If your new year’s resolutions included “get a new job” or “jump start your career,” it’s not something that can be done overnight like losing weight (just kidding). In an environment where many companies are tight on cash and still jittery over the economy, it’s important that employees make themselves standout and prove their worth.
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Experts shared the following resolutions that employees should make in 2012 to advance or re-launch their careers.
Create a personal “board of directors”
There are so many decisions you have to make when you are ready to make a full-fledged career move. Having a group of people you can count on, specifically peers in your industry, can provide added insight and advice.
“No one has all the answers, but if you have a ‘board’ of savvy friends with smart ideas and big bandwidths, you won’t have to figure everything out for yourself,” says Ellen Lubin-Sherman, author of The Essentials of Fabulous: Because Whatever Doesn’t Work Here Anymore.
She suggest finding people outside of your company to talk to so they can speak honestly and forthright. “Take them to lunch, and after the waiter clears the plates say, ‘OK here’s my problem,’ and have a little meeting. It’s like a board meeting, but the company is you.”
Dress the part
It’s true: You never get a second chance to make a first impression, so always come to work dressed professionally.
“You never know,” says Lubin-Sherman. “Due to serendipity, you could be talking to someone who has the power to anoint you as someone who is going places. First impressions take less than four seconds, and by the time you walk into a room your fate is sealed.”
A professional wardrobe doesn’t require spending $3,000 at Niemen Marcus. Simple, understated-clothing that fits properly and looks nice is enough to make a good first impression.
Think of a job hunt as a battle, and your clothing is your armor, says Lubin-Sherman. “It can give you the confidence you need.”
Even if you’re not interviewing for a new job, it’s still important to look great in your current office environment. “It’s possible to get noticed by people who haven’t noticed you before, and you may need the people at your current job to write you a professional reference one day soon. The point is, the people around you can be helpful to you, and you need to look the part to get on their radar.”
Seek out an external mentor and an internal sponsor
“I would recommend seeking out a person at your company who is above your boss and ask them for their help and advice,” says Richard Kirby, owner of Atlanta-based career consultancy Executive Impact and author of Fast Track Your Job Search.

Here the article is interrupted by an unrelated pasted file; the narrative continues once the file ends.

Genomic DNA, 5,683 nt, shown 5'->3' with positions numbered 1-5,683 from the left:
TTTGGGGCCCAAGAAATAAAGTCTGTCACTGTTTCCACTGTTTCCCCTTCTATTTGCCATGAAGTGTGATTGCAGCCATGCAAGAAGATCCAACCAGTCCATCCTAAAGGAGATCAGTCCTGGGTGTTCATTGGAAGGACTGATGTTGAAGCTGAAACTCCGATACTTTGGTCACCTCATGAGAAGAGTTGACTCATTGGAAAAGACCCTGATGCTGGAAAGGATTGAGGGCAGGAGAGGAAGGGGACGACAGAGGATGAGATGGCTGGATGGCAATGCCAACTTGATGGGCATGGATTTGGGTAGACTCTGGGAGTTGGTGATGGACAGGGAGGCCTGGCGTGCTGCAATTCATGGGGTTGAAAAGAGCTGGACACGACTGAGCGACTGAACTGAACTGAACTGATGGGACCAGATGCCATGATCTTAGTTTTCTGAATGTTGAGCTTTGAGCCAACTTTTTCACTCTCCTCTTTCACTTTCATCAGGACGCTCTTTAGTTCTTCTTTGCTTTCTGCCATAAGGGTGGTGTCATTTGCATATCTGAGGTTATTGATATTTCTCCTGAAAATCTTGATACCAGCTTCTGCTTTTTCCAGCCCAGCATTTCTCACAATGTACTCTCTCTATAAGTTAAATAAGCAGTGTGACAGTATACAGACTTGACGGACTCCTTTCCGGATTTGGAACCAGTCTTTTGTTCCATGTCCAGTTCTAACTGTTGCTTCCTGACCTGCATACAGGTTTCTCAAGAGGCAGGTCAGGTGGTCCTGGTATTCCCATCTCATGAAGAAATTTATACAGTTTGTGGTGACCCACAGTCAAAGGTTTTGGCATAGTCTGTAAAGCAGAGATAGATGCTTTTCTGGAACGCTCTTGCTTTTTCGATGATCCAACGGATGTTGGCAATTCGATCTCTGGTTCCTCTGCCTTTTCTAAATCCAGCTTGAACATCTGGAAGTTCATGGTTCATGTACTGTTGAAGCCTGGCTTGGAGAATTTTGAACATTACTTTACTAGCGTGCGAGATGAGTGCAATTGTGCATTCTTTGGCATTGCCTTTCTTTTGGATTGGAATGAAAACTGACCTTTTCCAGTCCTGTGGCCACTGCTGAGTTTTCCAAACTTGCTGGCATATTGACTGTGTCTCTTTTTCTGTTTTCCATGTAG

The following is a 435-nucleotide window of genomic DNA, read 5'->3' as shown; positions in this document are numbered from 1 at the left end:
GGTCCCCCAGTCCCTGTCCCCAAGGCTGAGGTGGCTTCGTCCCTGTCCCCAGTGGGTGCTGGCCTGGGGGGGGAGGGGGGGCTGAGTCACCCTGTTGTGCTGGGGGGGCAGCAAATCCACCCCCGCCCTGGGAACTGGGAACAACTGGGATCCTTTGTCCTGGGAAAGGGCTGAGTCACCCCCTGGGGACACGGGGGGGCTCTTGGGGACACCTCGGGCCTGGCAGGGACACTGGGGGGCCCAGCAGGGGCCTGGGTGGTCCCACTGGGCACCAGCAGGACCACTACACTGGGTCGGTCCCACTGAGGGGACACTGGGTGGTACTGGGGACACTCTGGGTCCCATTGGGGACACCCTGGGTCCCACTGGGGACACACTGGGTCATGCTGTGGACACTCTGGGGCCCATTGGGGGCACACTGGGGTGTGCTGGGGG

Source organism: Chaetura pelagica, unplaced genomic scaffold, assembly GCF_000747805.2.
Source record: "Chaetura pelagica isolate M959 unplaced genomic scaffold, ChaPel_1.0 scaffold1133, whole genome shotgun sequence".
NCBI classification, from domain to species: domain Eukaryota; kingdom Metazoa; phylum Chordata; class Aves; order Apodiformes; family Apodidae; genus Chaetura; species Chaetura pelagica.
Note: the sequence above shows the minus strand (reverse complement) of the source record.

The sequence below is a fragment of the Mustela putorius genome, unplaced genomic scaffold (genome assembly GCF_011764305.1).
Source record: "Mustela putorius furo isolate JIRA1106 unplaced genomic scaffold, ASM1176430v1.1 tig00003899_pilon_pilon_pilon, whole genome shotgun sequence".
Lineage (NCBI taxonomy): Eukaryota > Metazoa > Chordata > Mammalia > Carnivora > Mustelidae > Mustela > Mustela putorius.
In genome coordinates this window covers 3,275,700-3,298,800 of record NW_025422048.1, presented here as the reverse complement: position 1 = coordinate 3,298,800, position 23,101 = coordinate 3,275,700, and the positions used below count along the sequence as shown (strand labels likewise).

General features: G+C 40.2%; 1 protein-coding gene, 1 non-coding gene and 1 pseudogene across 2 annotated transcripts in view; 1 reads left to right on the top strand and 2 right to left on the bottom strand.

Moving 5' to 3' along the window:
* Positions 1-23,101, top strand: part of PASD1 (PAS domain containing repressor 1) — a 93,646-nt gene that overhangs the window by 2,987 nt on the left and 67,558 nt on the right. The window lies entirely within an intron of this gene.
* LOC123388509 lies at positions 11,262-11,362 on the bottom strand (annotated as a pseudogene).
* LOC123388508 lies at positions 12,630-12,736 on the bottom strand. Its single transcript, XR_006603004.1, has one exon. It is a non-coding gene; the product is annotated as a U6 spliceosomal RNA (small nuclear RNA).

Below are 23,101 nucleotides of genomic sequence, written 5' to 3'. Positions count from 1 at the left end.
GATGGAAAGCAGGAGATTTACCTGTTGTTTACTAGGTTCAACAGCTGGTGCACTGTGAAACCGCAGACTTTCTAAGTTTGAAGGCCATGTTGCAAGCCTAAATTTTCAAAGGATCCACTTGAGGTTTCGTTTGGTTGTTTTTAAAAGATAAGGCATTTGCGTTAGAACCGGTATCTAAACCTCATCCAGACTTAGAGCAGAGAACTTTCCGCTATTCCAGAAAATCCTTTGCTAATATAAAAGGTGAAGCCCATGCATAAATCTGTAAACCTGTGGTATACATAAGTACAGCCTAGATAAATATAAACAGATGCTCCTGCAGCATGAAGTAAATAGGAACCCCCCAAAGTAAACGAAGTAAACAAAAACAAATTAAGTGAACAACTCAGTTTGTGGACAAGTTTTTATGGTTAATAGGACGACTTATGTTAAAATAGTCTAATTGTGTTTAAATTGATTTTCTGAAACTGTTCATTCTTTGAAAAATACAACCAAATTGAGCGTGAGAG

“It may sound strange, but your direct boss has a lot of motivations. Perhaps they don’t want to promote you because they would lose you to another department. But your boss’s boss, for example, will be better equipped to give you impartial advice for what might be a good career move,” says Kirby.
As for the external mentor, Kirby suggests look for a person who has done a good job charting his/her career path, and would be willing to spend a few hours each month mentoring you.
Make your goals visible and quantified
“Your goals have to get your attention,” says Kirby. “If you have a piece of paper on your fridge with your goals typed in size 30 font in bold, red Arial, you’re going to look at it.”
Keeping your goals top-of-mind and not letting them blend into the background is key to success. Even though you may be dedicated to improving your job situation, it’s easy to lose sight of your goals in the flux of everyday life. Setting deadlines for accomplishments is the best way to keep your goals strong.
“Write down things like: ‘By March 1 I will have identified companies I want to work for, by June 1, I will have contacted people at those companies, and by September 1, I will have at least one job offer from a company on my target list,” says Kirby.
You can write your goals on a Post-it, program it to scroll across your computer background, or tack it up to your bulletin board, but it needs to be visible, Kirby says.
Be competent and committed
Even if you’re burned out in your current job, it’s still important not to lose interest in your industry, says Jeremy Kingsley , author of Inspired People Produce Results.
“Are you reading, learning and becoming more educated in your area?” asks Kingsley. “You need to find ways to prove to your boss that you are very valuable in your current position, but you’re also hungry for more responsibility.”
For job seekers who are looking to leave their current position and transition to another company, it’s important for them to remain committed to their jobs.
“Do your co-workers always hear you talking about putting your resume out or see you searching the internet for new opportunities?” says Kingsley. “Instead, they need to hear you talking about how excited you are about where the company is and where it is going.”
No matter how ready you may be for a new opportunity, it’s important not to lose sight of the one you currently have, he says.
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